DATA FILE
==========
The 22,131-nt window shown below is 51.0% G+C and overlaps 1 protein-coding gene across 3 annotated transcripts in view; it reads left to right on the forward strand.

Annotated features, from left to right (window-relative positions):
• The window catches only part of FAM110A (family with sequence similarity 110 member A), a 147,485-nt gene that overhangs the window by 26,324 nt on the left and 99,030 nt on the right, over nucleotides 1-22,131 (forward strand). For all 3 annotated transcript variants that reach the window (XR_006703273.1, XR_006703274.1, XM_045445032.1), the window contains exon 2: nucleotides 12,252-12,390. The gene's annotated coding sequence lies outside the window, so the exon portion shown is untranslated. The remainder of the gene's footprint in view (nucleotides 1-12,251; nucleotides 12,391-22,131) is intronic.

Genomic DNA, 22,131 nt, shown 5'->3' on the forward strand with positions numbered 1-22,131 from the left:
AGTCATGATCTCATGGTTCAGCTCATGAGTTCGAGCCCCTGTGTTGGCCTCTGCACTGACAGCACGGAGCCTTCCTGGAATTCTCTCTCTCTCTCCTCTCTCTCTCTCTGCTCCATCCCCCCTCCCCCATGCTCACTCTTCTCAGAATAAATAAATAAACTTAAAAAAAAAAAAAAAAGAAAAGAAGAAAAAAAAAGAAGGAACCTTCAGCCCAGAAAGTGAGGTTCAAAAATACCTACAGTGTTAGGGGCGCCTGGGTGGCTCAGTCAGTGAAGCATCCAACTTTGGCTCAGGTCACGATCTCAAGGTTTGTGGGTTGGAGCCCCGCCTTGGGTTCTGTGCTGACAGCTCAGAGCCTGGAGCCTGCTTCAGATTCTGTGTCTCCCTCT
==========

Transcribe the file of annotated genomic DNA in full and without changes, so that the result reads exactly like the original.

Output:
The 22,131-nt window shown below is 51.0% G+C and overlaps 1 protein-coding gene across 3 annotated transcripts in view; it reads left to right on the forward strand.

Annotated features, from left to right (window-relative positions):
• The window catches only part of FAM110A (family with sequence similarity 110 member A), a 147,485-nt gene that overhangs the window by 26,324 nt on the left and 99,030 nt on the right, over nucleotides 1-22,131 (forward strand). For all 3 annotated transcript variants that reach the window (XR_006703273.1, XR_006703274.1, XM_045445032.1), the window contains exon 2: nucleotides 12,252-12,390. The gene's annotated coding sequence lies outside the window, so the exon portion shown is untranslated. The remainder of the gene's footprint in view (nucleotides 1-12,251; nucleotides 12,391-22,131) is intronic.

Genomic DNA, 22,131 nt, shown 5'->3' on the forward strand with positions numbered 1-22,131 from the left:
AGTCATGATCTCATGGTTCAGCTCATGAGTTCGAGCCCCTGTGTTGGCCTCTGCACTGACAGCACGGAGCCTTCCTGGAATTCTCTCTCTCTCTCCTCTCTCTCTCTCTGCTCCATCCCCCCTCCCCCATGCTCACTCTTCTCAGAATAAATAAATAAACTTAAAAAAAAAAAAAAAAGAAAAGAAGAAAAAAAAAGAAGGAACCTTCAGCCCAGAAAGTGAGGTTCAAAAATACCTACAGTGTTAGGGGCGCCTGGGTGGCTCAGTCAGTGAAGCATCCAACTTTGGCTCAGGTCACGATCTCAAGGTTTGTGGGTTGGAGCCCCGCCTTGGGTTCTGTGCTGACAGCTCAGAGCCTGGAGCCTGCTTCAGATTCTGTGTCTCCCTCT